This lecture will present a panorama of Central European museums– looking back to the end of 19th century and the evolution of institutions dealing with collecting and presenting of contemporary art, as well as present museums’ panorama after 1989, which in the 21st century resulted in a museum boom.

Dr Katarzyna Jagodzińska's academic research explores museum studies, especially in the region of Central Europe. She has a Ph.D. in Art History (2012) and is a graduate of Art History (M.A.) and Journalism and Communication (B.A., M.A.), Jagiellonian University, Krakow. She is an author of over 60 articles in the field of museums and art history in academic and specialist magazines and volumes (author of four chapters in a first academic textbook devoted to the issue of culture and development in Poland released in 2014 – Kultura i rozwój), member of the editorial team of the HERITO quarterly and local editor of the RIHA Journal – international academic journal of art history, member of ICOM, AICA and Association of Art Historians in Poland. She works as an Art critic and curator.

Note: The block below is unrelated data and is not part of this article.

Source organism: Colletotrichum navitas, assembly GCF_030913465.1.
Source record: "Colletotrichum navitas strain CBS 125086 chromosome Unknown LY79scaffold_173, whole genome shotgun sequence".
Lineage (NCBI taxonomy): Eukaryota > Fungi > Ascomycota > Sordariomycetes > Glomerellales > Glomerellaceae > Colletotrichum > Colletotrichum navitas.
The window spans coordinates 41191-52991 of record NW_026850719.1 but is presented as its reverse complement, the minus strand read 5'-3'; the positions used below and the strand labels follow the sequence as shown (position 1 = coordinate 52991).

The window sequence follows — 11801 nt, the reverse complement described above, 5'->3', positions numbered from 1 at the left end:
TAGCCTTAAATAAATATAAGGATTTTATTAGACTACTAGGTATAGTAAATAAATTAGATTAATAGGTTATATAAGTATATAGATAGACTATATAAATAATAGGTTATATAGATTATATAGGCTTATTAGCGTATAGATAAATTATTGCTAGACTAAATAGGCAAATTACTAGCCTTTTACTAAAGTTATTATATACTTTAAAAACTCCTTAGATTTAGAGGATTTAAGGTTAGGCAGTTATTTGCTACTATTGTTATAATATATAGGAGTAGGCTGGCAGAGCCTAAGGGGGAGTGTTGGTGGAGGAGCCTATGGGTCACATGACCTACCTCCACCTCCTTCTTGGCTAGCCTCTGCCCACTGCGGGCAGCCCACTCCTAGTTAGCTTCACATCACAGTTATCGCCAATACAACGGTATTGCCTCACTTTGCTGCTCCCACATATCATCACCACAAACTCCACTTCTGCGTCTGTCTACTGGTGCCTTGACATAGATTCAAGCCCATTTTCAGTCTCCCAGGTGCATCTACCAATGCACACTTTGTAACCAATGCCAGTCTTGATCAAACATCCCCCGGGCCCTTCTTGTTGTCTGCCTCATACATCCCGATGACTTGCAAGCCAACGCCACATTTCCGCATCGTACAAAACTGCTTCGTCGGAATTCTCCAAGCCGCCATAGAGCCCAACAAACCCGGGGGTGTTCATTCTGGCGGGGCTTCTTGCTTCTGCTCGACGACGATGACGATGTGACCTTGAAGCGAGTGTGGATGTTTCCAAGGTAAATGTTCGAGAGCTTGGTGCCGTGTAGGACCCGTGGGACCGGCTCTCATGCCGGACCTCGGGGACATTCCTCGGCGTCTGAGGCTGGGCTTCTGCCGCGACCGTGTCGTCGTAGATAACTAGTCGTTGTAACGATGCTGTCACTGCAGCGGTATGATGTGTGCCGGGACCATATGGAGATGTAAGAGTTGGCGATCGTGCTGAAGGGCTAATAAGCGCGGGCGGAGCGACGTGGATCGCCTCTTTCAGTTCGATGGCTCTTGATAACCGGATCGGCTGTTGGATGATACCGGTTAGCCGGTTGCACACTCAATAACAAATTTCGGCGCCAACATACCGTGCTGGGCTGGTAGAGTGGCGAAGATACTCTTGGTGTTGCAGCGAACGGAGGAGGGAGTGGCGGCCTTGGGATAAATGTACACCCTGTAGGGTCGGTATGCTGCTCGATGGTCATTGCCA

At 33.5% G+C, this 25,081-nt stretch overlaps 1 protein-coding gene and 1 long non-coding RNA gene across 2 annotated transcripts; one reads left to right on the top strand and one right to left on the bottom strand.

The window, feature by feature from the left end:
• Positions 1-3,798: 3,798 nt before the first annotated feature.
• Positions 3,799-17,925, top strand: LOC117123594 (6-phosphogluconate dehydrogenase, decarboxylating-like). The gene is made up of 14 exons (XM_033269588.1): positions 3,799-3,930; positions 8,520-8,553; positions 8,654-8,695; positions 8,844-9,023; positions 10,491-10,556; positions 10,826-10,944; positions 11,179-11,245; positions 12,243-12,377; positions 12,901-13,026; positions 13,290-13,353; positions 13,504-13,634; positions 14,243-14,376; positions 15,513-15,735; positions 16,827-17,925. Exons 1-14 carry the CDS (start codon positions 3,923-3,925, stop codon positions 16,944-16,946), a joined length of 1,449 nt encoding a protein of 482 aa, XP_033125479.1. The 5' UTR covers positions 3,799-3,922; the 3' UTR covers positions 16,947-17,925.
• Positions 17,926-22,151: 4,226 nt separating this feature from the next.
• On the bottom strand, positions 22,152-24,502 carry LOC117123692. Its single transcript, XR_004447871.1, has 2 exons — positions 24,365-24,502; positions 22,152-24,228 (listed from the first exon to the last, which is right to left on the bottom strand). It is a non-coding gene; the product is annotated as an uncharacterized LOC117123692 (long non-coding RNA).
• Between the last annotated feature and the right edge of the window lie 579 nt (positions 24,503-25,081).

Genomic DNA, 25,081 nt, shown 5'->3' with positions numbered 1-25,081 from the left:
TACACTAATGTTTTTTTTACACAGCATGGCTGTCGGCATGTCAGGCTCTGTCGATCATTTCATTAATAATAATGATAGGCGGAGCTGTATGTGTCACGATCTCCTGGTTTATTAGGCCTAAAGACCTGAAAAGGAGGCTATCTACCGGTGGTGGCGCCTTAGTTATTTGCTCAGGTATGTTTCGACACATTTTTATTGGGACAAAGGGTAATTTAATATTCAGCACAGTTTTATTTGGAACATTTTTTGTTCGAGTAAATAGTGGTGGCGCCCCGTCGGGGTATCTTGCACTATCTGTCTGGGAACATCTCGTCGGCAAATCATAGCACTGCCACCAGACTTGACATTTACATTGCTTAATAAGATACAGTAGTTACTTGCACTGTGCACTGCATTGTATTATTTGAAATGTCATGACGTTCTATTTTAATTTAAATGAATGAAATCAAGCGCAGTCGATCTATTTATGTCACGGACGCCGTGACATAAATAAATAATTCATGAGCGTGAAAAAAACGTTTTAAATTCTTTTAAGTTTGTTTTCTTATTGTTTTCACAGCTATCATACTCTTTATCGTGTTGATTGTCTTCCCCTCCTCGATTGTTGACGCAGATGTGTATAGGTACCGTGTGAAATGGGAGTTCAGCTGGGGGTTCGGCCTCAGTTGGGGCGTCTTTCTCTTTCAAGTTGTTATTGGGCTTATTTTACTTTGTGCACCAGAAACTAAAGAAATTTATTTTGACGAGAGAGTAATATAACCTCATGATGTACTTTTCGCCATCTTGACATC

When
Monday, 24 November 2014, 6:30 pm

Where
Macmahon Ball Theatre, Old Arts Building

Booking
Posted in Culture and Communication, Events

2014 Kate Challis (RAKA) Award winner announced

The Faculty of Arts, in conjunction with The Australian Centre, is excited to announce the winner of the 2014 Kate Challis (RAKA) Award. 

We sincerely congratulate the winner of the 2014 Kate Challis (RAKA) award, Ivan Sen, for his screenplay Toomelah.

4993_RAKA Award Holding Slides_1280x720px_023